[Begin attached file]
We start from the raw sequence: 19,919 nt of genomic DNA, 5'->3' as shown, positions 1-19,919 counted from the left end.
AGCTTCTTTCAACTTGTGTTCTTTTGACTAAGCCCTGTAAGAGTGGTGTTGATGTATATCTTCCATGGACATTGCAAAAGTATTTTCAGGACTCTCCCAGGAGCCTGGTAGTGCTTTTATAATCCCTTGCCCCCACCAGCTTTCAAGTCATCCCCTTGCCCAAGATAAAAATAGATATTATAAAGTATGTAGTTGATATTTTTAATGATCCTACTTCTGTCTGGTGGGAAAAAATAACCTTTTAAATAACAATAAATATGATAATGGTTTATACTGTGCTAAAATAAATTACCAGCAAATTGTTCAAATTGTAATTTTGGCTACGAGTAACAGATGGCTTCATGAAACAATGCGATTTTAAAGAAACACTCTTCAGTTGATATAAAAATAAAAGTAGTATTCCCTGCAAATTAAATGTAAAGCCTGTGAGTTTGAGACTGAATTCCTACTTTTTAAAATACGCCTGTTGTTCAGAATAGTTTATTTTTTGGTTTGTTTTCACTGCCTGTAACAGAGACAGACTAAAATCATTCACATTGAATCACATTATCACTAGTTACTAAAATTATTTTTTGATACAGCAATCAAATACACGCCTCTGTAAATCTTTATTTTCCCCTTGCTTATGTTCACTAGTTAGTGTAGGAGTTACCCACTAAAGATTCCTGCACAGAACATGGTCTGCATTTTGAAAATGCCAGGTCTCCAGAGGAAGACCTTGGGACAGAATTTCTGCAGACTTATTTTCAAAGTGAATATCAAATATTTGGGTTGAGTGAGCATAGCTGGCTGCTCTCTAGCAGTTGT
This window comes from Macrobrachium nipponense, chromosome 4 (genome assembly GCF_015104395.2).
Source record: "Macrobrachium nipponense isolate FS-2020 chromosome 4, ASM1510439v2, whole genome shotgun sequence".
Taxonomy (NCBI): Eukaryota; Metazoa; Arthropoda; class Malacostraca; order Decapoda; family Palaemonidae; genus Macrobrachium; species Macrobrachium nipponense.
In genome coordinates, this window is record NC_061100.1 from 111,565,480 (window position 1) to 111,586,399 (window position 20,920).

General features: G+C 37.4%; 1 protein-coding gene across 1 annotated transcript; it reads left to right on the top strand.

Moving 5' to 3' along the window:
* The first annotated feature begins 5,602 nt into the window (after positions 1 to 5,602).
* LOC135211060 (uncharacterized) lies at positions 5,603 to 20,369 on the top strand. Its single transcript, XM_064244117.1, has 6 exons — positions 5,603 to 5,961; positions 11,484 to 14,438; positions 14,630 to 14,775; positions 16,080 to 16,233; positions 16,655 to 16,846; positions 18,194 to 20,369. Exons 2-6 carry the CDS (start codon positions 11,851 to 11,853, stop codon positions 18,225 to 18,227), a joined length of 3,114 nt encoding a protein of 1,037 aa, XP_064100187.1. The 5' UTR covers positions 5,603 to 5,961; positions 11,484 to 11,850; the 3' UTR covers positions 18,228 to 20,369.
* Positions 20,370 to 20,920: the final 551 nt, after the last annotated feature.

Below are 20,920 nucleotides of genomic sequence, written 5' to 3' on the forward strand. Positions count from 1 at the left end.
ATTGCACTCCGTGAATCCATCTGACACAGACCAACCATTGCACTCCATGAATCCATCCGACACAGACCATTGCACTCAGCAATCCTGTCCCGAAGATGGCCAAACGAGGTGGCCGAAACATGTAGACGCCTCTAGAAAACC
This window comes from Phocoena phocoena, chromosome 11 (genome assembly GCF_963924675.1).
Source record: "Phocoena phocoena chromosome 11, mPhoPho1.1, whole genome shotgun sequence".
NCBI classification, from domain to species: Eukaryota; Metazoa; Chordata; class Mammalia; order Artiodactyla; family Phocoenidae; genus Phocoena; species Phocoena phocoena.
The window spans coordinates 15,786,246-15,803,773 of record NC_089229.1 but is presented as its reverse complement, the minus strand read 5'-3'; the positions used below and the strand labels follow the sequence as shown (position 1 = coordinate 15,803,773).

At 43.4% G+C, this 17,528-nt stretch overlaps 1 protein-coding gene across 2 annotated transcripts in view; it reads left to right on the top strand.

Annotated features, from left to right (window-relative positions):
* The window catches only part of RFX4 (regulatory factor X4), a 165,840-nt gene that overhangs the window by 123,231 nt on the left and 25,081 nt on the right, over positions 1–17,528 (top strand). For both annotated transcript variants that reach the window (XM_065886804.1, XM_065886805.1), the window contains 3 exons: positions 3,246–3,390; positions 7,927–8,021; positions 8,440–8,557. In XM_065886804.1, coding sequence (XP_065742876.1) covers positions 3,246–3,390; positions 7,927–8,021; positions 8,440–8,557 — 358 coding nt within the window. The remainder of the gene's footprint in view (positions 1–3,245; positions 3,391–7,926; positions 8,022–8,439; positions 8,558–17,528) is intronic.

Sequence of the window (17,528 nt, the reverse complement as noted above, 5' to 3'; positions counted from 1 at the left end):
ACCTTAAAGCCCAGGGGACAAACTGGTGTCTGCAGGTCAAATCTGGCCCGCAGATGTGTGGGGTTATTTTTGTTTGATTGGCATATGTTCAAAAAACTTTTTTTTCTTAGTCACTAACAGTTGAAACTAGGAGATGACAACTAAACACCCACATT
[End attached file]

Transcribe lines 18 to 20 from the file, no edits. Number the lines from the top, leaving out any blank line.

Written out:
At 43.4% G+C, this 17,528-nt stretch overlaps 1 protein-coding gene across 2 annotated transcripts in view; it reads left to right on the top strand.

Annotated features, from left to right (window-relative positions):
* The window catches only part of RFX4 (regulatory factor X4), a 165,840-nt gene that overhangs the window by 123,231 nt on the left and 25,081 nt on the right, over positions 1–17,528 (top strand). For both annotated transcript variants that reach the window (XM_065886804.1, XM_065886805.1), the window contains 3 exons: positions 3,246–3,390; positions 7,927–8,021; positions 8,440–8,557. In XM_065886804.1, coding sequence (XP_065742876.1) covers positions 3,246–3,390; positions 7,927–8,021; positions 8,440–8,557 — 358 coding nt within the window. The remainder of the gene's footprint in view (positions 1–3,245; positions 3,391–7,926; positions 8,022–8,439; positions 8,558–17,528) is intronic.